Bai she chuan shuo (The Sorcerer and the White Snake) (2013)
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Critic Reviews for Bai she chuan shuo (The Sorcerer and the White Snake)
These showdowns feature spectacular, Lord of the Rings-style CGI settings, but not much in the way of thrills or terror.
The clunky action mostly revolves around uninspired wire-fu choreography: Monks fly around while flailing their arms as hordes of CGI creatures gather around and then do nothing.
A silly, derivative supernatural-action extravaganza that would have been better at a fraction of its f/x budget.
Fantastic visuals and non-stop action make for a spectacular, romantic Chinese CGI feast.
Beautiful martial arts fantasy with scary imagery, violence.
Audience Reviews for Bai she chuan shuo (The Sorcerer and the White Snake)
It's not just Hollywood that's looking at fabled legends to adapt from, or to remake/reboot films from the past. Cinema in the Chinese territories are doing so as well, revisiting material that will probably benefit in having CG effects to spruce up storytelling. Tony Ching Siu-Tung directs this update of a film that chronicles the romance of a White Snake spirit and a mortal man, which of course is forbidden by lore, and a monk who goes between them. A battle between Fahai and Neng Ren against the bat-demon on Mid-Autumn night is an excellent case-in-point- ditto for the extended climax between Fahai and the White Snake set in the middle of the ocean. Admittedly however, none of the action sequences are particularly memorable - mostly because Jet Li only gets to spar against either a green screen or against 'green' martial arts actors like Eva Huang and Charlene Choi. But in spite of these shortcomings, this remains a richly entertaining brew of fantasy, romance and CGI - the supernatural world is vividly realised, the romance is surprisingly affecting and the CGI is also commendable by the standards of Chinese cinema.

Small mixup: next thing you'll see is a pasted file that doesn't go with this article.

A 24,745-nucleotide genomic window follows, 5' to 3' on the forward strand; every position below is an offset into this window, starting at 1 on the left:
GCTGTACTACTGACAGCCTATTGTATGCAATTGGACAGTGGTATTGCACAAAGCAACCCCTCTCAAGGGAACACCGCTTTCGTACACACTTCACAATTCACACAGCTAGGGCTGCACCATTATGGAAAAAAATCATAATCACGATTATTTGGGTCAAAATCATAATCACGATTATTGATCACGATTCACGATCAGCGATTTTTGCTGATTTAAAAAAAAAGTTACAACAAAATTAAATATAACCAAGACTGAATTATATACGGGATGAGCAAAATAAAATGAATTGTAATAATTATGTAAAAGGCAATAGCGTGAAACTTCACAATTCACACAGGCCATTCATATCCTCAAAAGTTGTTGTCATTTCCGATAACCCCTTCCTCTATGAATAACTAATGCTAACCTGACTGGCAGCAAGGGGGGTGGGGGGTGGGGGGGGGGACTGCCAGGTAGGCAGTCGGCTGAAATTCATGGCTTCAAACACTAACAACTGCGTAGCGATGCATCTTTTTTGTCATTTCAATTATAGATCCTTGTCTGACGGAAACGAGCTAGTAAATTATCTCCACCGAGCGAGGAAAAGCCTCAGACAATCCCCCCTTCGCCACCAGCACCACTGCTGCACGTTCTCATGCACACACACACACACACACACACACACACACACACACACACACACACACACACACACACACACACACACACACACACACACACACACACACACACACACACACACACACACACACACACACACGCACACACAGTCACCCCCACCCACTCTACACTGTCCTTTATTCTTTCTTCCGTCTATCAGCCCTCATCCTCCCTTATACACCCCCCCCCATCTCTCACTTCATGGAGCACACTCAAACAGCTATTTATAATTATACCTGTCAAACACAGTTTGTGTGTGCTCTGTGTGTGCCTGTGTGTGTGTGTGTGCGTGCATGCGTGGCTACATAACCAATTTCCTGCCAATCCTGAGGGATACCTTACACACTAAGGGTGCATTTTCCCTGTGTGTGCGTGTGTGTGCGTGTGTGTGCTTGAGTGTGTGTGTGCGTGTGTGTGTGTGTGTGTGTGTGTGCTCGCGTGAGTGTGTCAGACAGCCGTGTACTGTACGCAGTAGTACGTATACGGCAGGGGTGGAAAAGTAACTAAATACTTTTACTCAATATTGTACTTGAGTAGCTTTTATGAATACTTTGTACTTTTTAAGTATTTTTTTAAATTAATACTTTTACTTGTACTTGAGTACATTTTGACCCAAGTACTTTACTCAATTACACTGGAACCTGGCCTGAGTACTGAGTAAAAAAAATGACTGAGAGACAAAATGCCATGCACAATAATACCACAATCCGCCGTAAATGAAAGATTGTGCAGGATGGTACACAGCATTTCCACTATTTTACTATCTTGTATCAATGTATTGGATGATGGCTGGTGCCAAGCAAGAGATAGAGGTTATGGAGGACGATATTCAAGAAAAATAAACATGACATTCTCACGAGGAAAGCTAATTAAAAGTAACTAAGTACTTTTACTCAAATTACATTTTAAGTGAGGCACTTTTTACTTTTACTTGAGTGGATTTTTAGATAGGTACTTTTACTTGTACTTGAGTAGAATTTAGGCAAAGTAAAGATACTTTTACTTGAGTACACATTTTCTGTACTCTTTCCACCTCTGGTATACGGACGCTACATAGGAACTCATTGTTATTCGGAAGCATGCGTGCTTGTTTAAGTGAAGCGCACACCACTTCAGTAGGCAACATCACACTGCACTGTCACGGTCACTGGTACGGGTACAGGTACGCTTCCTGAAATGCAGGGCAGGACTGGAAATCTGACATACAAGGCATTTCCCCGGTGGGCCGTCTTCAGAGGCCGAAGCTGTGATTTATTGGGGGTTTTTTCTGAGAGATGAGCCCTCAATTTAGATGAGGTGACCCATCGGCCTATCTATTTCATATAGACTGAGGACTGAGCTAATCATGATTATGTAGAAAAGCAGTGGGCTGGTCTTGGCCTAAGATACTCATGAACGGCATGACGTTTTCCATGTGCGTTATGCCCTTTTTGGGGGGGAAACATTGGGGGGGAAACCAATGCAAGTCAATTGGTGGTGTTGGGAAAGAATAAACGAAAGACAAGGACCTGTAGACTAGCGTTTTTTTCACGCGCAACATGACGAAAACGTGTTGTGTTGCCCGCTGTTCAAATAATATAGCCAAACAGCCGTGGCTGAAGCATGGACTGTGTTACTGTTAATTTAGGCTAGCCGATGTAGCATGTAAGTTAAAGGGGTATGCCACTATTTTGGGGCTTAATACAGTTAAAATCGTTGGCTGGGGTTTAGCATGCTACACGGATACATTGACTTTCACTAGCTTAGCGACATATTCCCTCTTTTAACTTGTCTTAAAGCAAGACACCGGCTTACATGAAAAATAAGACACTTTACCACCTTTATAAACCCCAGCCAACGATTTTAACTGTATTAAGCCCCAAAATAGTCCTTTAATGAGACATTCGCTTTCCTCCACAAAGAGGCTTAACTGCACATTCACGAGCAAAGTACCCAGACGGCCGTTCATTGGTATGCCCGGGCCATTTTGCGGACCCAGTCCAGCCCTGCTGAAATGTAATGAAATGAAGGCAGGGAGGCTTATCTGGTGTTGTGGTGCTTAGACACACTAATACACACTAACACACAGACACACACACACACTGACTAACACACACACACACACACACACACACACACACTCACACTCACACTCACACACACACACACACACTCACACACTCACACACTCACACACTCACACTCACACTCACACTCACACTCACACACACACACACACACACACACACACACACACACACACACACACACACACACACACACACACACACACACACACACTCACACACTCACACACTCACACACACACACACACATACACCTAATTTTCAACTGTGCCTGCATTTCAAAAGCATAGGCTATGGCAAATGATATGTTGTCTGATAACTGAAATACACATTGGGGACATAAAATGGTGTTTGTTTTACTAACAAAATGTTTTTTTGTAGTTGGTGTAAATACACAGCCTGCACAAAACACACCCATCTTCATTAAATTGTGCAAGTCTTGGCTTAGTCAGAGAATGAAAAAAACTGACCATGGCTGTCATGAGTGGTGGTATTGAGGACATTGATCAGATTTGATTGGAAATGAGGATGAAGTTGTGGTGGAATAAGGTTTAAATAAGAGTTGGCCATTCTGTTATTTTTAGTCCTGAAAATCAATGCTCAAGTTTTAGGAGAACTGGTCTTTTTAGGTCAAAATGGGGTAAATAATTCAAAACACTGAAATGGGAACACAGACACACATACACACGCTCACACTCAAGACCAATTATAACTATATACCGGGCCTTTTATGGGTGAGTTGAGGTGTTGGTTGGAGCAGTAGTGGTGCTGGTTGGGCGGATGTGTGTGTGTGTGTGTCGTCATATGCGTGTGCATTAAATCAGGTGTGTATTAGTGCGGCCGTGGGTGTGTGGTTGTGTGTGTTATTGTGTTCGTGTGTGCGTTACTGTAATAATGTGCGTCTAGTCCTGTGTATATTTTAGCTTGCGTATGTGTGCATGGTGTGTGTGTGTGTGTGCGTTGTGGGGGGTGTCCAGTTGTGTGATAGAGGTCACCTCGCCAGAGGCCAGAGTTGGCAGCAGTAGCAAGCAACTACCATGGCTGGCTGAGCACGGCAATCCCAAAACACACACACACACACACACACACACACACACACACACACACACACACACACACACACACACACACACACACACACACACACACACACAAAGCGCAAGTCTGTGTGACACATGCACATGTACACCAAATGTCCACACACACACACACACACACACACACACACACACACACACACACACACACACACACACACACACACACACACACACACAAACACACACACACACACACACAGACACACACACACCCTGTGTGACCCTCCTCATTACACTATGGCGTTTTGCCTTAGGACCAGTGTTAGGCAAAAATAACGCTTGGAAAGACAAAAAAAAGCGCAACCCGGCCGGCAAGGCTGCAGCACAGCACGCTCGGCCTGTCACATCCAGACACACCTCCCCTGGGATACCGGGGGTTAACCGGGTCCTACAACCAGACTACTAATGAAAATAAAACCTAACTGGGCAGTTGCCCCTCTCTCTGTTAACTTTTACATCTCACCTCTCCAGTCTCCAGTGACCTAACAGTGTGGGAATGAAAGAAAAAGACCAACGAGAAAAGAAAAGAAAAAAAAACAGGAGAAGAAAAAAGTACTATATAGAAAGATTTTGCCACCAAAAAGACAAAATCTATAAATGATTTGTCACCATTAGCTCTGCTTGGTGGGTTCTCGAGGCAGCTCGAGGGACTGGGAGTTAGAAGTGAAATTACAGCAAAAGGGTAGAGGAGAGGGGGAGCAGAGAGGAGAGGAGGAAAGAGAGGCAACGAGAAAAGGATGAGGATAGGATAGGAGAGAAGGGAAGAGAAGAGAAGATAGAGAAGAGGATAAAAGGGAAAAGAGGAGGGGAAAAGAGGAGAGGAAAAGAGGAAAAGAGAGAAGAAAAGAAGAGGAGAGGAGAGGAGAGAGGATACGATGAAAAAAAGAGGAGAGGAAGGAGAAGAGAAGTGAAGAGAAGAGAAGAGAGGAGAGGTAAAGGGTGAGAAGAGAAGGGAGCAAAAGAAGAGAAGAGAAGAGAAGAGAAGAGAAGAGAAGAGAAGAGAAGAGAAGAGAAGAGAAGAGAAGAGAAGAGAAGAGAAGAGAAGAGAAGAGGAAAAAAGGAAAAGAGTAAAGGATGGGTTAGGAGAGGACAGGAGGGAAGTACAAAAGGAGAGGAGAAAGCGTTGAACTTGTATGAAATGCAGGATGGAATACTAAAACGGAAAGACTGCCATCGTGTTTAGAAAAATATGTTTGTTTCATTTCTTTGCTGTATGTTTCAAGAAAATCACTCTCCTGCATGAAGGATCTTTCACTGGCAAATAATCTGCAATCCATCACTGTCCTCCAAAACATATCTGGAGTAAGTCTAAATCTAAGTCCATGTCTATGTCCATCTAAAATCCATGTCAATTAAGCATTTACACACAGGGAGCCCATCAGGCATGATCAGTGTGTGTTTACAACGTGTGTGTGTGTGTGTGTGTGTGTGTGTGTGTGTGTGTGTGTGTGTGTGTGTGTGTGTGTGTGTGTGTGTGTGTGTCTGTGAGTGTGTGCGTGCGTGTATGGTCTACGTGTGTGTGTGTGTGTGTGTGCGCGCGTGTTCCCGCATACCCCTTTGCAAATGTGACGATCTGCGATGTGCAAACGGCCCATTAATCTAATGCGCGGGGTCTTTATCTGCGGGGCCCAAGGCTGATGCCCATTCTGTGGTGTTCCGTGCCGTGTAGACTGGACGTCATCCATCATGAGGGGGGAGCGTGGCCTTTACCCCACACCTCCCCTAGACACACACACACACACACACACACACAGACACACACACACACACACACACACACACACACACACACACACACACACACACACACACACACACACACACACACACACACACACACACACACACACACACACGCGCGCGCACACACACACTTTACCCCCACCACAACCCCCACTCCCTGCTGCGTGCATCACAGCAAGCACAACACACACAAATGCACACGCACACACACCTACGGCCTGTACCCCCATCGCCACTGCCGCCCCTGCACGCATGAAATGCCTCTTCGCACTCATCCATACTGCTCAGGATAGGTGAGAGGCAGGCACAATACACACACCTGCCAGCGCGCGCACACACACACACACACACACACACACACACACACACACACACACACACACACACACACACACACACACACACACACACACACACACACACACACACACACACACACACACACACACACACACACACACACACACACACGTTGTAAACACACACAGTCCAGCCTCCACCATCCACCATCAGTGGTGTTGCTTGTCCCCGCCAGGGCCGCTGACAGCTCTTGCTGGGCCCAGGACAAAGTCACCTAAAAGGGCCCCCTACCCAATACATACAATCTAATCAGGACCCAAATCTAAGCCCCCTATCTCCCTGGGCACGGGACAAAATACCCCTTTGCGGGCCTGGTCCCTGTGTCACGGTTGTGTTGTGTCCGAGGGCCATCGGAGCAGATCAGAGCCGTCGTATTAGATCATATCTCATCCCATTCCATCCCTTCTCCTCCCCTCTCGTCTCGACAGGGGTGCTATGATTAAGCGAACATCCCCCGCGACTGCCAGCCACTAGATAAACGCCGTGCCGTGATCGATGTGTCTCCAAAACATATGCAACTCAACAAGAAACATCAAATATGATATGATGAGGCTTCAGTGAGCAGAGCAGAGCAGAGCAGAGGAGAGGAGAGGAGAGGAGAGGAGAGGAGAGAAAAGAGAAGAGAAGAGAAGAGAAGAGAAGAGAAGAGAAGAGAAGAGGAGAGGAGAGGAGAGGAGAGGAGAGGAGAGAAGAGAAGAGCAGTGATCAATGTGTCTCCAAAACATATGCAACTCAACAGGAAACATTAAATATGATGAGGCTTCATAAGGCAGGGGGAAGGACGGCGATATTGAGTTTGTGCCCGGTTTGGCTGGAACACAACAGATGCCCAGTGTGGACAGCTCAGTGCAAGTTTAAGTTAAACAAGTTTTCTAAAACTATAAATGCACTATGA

Although certainly patchy in places, the visuals of this film kept me absolutely entranced. Based on a Chinese folktale that sees a mortal man fall in love with a snake demon. Jet Li plays the man who must come between them and capture the demon. I liked the idea of having the protagonist being the person that has to split up the loving couple. It gave us a better look at someone who would usually be a villain. The action scenes were full of colour and were beaitifully shot. Many would complain about the CGI but I was so taken in with the relationships of certain characters that I couldn't possibly complain. Seeing Jet Li bounce around the ocean as giant snakes leap at him was a great site to behold. The film also had some rather moving musical pieces. The character designs were a lot of fun and at times it felt like a mixture between classic martial arts movies, a fantasy, and a Disney film, especially when the talking animals arrived. No, it certainly isn't for everyone, but when compared with cheesy B movies, this was entertaining, visually interesting, and a lot of fun.
Tony Ching goes for heavy duty fantasy and romance with The Sorcerer and the White Snake.
Story-wise, the film never drags, but at times it is cumbersome and even a little jumbled. The explanations, especially for the fantasy pieces, have only enough explanation to get by and that's all there pretty much is to it. The rest all relies on the story of love between a demon and a human.
It's hard to classify this as an action adventure, even though it does have its share of action. Martial arts this is not because nearly all of the encounters are laced with CG effects, which are so-so at best. The film's final act relies heavily on the CG and this is a downgrade when it comes to Jet Li.
Jet Li is the biggest name and he does have a prominent and integral role; however, acting-wise, this picture belongs to Eva Huang. While likable to view, her character tends to be unlikable with the way the story pans out.
The Sorcerer and the White Snake is what it is and this 95 minute tale has its audience.
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